The Historic District Commission will begin moving toward making the property where the Orchard House is located into a historic district in an effort to save the building that dates back to the 1830s.
Harvey Steiner, chairman of the Historic District Commission (HDC), told those attending the commission’s meeting Wednesday nigh that the process is long and has many steps.
“It is a lot of work, and we have less than a year, start to finish, to get it done,” Steiner said.
What Watertown created its first, and right now only, historic district along Mt. Auburn Street, it took 4 years to complete the process, said HDC member Linda Sternberg.
The property is owned by the Walker School, which runs at 917 Belmont St. T to demolish the Orchard House. The Historical Commission for the house, and it can extend it to a full year.
The first of which is to get the Town Council to start a historic district study group, said Conservation Agent Christopher Hayward said two-thirds of the council has to vote to start the process.
The HDC voted to send a letter asking the Town Council to start the process. The issue is expected to be taken up at the next Town Council meeting on Aug. 14.
The HDC will discuss the historic district at its monthly meetings, and will likely have special meetings to discuss it, too, Steiner said. They plan to meet on Aug. 22 in Town Hall, if the Town Council approves starting the process.
The Historical Society of Watertown supports saving the Orchard House, and members wrote up an application to get it on the Massachusetts Most Endangered Resource list. The application includes details about the property and the historical significance.
(See a PDF of the report by clicking the link to the right.)
Creating a historic district would be the town’s only option for preserving the Orchard House, Steiner said.
“Other options, such as making it a National Landmark, require the support of the owner,” Steiner said.
What a Historic District Would Mean
Officials from the Walker School told Hayward that they do not want the property to become a historic district. Steiner said they do not need to support it for the district to be created.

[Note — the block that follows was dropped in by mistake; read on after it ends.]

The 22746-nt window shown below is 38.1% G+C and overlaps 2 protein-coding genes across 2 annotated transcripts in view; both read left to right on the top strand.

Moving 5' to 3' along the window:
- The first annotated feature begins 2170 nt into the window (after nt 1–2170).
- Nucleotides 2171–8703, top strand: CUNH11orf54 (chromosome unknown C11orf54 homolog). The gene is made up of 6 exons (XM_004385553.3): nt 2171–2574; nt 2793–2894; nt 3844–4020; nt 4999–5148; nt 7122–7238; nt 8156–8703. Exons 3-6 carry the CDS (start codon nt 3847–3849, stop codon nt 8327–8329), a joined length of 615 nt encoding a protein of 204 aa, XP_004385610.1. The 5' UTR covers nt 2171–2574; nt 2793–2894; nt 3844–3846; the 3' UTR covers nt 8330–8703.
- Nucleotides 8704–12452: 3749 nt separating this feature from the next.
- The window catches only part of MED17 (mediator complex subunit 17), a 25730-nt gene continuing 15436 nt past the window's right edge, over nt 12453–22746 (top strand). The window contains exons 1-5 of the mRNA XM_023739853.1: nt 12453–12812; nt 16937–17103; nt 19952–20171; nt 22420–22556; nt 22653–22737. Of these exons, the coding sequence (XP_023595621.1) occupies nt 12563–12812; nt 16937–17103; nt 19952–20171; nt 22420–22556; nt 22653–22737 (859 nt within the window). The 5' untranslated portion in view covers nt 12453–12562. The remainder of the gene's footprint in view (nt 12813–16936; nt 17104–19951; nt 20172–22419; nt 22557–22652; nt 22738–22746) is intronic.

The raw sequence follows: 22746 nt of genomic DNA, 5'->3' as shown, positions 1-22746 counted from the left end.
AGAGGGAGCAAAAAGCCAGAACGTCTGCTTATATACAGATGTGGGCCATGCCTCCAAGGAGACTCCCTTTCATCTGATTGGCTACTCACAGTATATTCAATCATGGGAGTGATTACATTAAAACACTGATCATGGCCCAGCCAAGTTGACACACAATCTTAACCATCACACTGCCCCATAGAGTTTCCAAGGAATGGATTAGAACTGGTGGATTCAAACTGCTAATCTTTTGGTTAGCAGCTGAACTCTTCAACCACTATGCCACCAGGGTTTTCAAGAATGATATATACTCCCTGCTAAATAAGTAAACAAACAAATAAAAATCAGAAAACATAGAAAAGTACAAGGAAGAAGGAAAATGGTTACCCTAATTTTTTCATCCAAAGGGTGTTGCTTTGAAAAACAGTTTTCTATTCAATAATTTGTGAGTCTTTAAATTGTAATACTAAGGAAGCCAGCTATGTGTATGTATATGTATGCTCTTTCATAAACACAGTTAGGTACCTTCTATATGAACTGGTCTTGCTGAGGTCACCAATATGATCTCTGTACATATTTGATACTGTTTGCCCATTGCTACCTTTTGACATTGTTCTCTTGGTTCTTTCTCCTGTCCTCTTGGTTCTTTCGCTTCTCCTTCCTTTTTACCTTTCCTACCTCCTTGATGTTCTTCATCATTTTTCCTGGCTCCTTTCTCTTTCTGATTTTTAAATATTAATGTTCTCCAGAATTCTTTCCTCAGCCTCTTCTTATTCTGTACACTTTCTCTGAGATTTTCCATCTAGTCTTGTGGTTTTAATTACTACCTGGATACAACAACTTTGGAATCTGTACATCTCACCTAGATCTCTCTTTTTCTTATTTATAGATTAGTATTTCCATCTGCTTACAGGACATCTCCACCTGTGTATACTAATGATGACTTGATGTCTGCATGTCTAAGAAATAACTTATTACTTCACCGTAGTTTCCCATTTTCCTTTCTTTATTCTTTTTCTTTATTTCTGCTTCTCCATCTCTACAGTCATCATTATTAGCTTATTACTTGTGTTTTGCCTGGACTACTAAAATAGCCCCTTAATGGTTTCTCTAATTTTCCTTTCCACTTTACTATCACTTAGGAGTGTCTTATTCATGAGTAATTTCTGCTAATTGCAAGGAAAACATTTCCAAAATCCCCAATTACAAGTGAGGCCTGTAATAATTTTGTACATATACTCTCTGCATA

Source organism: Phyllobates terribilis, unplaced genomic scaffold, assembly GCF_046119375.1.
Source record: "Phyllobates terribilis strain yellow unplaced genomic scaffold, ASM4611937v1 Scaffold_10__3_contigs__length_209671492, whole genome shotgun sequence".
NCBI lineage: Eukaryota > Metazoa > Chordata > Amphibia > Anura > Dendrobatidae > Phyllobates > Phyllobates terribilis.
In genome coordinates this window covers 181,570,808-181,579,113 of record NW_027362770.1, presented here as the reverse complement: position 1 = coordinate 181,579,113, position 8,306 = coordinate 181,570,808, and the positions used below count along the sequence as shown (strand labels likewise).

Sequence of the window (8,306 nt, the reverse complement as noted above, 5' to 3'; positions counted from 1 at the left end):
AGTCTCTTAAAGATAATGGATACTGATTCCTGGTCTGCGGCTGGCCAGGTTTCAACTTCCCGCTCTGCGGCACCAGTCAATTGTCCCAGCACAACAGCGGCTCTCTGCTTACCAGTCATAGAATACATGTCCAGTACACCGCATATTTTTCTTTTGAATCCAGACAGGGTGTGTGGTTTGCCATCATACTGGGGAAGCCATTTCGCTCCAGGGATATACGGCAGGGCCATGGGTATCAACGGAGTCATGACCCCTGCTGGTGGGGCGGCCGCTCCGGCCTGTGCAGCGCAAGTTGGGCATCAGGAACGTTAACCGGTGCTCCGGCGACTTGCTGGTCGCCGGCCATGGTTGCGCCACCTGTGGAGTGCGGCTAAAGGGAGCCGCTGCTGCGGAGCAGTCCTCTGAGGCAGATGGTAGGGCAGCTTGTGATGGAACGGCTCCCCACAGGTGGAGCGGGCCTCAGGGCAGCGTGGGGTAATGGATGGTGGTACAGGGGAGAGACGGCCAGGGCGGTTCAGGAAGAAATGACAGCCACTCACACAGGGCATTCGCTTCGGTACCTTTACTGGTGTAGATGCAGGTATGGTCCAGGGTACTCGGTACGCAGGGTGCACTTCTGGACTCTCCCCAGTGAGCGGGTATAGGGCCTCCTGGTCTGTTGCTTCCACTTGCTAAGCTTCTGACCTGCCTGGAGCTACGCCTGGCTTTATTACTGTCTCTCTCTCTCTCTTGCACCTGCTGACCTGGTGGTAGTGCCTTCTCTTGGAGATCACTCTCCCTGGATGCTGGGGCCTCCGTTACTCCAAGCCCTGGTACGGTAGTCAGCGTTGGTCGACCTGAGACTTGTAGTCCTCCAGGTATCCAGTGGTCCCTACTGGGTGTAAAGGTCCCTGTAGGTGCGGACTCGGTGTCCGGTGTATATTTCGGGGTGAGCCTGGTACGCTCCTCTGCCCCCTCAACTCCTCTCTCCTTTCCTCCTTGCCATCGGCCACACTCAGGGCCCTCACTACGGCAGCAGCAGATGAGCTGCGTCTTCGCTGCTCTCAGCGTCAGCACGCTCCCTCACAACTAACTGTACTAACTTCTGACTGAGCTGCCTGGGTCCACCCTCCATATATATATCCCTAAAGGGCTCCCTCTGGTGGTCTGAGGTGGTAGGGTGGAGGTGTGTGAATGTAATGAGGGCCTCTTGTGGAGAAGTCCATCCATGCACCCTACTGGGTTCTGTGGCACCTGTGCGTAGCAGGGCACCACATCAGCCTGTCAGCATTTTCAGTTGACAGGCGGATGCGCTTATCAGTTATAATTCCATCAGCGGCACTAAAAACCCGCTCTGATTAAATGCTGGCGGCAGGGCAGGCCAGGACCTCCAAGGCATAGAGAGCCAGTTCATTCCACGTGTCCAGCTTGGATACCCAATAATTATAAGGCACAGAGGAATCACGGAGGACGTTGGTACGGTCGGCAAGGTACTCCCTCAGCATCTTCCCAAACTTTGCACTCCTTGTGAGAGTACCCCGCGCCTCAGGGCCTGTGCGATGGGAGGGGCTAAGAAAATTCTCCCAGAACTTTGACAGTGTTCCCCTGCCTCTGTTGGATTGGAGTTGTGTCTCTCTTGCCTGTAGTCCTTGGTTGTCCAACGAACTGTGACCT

If a historic district is approved then the building could not be taken down, Steiner said, but some changes could be made.
“A historic district only controls what we see from a public way,” Steiner said. “The control on it is what it looks like on the exterior. There is no control of the interior.”
Some of the residents said the building looks like it is slowly falling into disrepair. Steiner said creating a historic district would not require the owners to fix up the building.
“We can’t make them do anything. We can’t make them take care of it,” Steiner said. “If it is in a historic district they can’t demolish it.
When a property becomes a historic district it is eligible for preservation funds, said Daphne Collins, assistant in the town’s Office of Preservation.
Among the steps for creating a historic district are:
- The HDC will conduct a survey of the properties in the proposed district, prepare educational materials, and hold informational meetings.
- A preliminary study report will be created, and then submit that to the Massachusetts Historical Commission (MHC) and the Watertown Planning Board.
- 60 days or more after the report is submitted to the MHC the HDC will have a public hearing about the proposed district.
- A proposed bylaw and the final report will be submitted to the Town Council, and it needs to be approved by at least two-thirds of the Town Council.
- The Attorney General will review the bylaw and if approved it can be filed with the town clerk and the Registry of Deeds.